- Such work only provides information about the water condition. It doe not determine whether the water can be treated or not.
- The analysis of fecal indicators associated with the enumeration of viable bacteria is a sensible, but not quick method. It requires a laboratory equipped to produce bacteriological cultures and trained staff. The minimum time needed to obtain results is 3 days.
- The sampling conditions may play an important role in the results which may be distorted if the sampling and analysis are not performed correctly.
- Water quality may deteriorate in the network or between the source and the point of consumer use. A single measurement at the source may thus not be sufficient if the water is not kept under good conditions. See fact sheet E 15 "Conditions to be complied with for conserving water for family use under good conditions"
Eastern Chad provides refuge for 240,000 Sudanese and 180,000 Chadian refugees displaced as a result of ethnic and armed conflicts in Sudan and Chad. These populations had to be relocated in emergency camps where hygiene and sanitation conditions quickly proved to be insufficient and several epidemics such as hepatitis E and diarrhoea broke out between 2004 and 2006.
The WHO is now present in eastern Chad for epidemiological surveillance purposes.
Improved access to safe drinking water and the hygiene and sanitation conditions in the camps through the action of numerous international solidarity associations has contributed to significantly reducing these epidemics
However, some did break out in 2006 as a result of a further influx of displaced Chadians from the border with Sudan and from various areas under attack and who had to be relocated urgently under inadequate hygiene and sanitation conditions.
In 2007, 2,568 cases of hepatitis E and 41 deaths were recorded among displaced persons.
The WHO then decided, with the help of NGOs, to intensify the prevention of these water-borne diseases by establishing a comprehensive drinking water quality control system to minimise risks of faecal-oral diseases being transmitted to displaced persons. In particular, it hired a water, hygiene and sanitation specialist, increased analysis and established protocols for analysis performance, which all helped, together with the other steps taken by the NGOs on the ground, to avoid epidemics.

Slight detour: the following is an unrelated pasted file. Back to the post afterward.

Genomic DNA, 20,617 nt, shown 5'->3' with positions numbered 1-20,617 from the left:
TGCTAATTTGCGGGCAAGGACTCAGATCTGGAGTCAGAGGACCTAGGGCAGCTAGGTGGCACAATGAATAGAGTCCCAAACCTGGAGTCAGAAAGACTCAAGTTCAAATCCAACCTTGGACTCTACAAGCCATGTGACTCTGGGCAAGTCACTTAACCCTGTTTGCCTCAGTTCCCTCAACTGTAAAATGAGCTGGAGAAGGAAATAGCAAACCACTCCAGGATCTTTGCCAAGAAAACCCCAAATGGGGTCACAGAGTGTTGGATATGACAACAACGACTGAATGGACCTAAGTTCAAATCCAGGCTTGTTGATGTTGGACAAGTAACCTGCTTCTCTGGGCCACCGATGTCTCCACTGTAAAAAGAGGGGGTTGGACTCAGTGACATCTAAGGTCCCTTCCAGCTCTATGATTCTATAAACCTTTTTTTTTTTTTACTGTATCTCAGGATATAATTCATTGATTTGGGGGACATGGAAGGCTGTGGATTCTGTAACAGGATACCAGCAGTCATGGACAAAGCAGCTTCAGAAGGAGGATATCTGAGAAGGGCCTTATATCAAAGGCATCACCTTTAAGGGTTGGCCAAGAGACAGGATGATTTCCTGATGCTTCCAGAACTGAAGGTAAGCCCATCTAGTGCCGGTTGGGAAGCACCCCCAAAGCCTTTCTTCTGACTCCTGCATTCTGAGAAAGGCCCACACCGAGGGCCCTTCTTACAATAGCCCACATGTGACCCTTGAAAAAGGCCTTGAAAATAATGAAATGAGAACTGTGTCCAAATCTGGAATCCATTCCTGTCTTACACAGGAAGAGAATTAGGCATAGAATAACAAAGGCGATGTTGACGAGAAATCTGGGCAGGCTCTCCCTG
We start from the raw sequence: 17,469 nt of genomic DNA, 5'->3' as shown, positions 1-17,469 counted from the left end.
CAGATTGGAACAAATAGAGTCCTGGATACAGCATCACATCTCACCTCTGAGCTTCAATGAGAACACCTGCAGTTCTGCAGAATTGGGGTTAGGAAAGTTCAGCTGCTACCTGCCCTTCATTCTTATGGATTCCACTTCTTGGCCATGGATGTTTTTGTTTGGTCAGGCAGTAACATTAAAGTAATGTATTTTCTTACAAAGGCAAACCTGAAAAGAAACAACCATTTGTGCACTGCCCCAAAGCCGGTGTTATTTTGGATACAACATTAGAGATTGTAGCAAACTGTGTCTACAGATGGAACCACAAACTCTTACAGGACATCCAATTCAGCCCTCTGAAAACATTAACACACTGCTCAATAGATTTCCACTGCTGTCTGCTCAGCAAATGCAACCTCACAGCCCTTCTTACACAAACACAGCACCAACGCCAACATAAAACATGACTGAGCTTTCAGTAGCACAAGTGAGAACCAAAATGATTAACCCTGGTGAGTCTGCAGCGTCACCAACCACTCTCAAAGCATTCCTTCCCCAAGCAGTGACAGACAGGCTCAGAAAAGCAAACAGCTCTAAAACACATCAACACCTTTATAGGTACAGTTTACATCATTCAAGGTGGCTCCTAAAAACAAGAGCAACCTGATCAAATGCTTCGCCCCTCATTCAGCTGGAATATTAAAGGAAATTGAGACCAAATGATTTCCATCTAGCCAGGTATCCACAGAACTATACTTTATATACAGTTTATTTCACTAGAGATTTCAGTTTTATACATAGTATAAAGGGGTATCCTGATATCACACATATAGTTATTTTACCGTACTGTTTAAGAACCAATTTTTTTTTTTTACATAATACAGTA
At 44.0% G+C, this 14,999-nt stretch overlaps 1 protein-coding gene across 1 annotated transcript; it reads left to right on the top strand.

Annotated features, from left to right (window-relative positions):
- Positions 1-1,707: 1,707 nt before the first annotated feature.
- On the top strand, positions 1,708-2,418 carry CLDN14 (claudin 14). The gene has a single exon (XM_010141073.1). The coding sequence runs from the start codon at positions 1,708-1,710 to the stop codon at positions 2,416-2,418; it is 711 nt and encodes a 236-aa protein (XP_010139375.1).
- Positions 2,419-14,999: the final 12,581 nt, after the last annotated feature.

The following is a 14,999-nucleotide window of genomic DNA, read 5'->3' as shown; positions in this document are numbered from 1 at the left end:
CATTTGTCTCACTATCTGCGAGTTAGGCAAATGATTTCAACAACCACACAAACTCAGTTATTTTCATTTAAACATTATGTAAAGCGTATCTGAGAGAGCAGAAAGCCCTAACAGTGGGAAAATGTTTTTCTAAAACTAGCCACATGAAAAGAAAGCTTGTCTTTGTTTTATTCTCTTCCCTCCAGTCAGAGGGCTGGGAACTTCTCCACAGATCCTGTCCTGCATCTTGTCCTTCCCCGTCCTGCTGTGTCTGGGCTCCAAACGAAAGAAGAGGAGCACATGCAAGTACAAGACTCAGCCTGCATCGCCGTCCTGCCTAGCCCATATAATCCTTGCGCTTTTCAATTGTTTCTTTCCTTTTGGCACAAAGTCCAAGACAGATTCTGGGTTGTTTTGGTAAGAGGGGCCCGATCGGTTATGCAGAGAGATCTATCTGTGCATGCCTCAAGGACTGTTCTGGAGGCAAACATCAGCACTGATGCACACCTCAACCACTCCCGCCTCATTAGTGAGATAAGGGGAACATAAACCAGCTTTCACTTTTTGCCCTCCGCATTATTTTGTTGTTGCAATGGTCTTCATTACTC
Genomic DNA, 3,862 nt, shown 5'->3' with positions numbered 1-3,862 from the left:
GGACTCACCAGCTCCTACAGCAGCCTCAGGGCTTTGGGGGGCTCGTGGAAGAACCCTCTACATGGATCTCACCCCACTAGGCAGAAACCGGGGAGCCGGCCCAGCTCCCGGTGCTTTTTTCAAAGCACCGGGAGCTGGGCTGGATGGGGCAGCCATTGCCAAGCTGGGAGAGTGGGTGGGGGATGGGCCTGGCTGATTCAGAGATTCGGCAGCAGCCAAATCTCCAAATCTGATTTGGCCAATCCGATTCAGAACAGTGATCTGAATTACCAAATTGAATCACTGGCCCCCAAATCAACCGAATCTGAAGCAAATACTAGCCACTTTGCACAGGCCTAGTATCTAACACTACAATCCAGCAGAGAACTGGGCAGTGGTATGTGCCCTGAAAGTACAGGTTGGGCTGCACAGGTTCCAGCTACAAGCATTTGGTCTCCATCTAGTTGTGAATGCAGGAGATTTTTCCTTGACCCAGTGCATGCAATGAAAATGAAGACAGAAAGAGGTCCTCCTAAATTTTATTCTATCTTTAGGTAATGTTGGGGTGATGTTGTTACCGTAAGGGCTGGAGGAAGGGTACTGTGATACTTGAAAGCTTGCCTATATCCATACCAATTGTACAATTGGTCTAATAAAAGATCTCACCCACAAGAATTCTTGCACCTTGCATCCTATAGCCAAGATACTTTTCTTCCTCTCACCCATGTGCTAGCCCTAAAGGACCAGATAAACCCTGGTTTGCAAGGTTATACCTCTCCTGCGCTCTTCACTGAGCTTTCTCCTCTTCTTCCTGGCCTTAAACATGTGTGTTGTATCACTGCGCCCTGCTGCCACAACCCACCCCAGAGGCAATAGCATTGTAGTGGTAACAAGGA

This is a further compelling argument, despite the urgency of situations, for checking the quality of the drinking water made available to displaced populations as it prevents contamination that could cause diseases and even death and allows prompt, sometimes simple, action to be taken to protect water quality
- WHO (World Health Organization). This organisation has published its main Directives (it no longer refers to them as standards) for monitoring and testing water quality in documents that are very specific and detailed, but which are sometimes more useful to specialists or those looking for specific information. These documents can be downloaded as complete documents or chapter by chapter a list of which can be obtained by clicking the following hypertext link which also provides the method to be used :
- RéFEA (French-language water-related support centre : This centre has published four useful fact sheets which, while less comprehensive, are much simpler and only a few pages long and which can be obtained (online) by clicking the following hypertext links ;
- Water analysis fact sheet (overview)
- Quality indicator fact sheet
- Bacteriological survey fact sheet
- Physical/chemical analysis fact sheet
- Loughborough University in the UK has published (in English only) an interesting fact sheet on water quality testing methods in emergency situations :
"Field Water Quality Testing in Emergencies" available online at :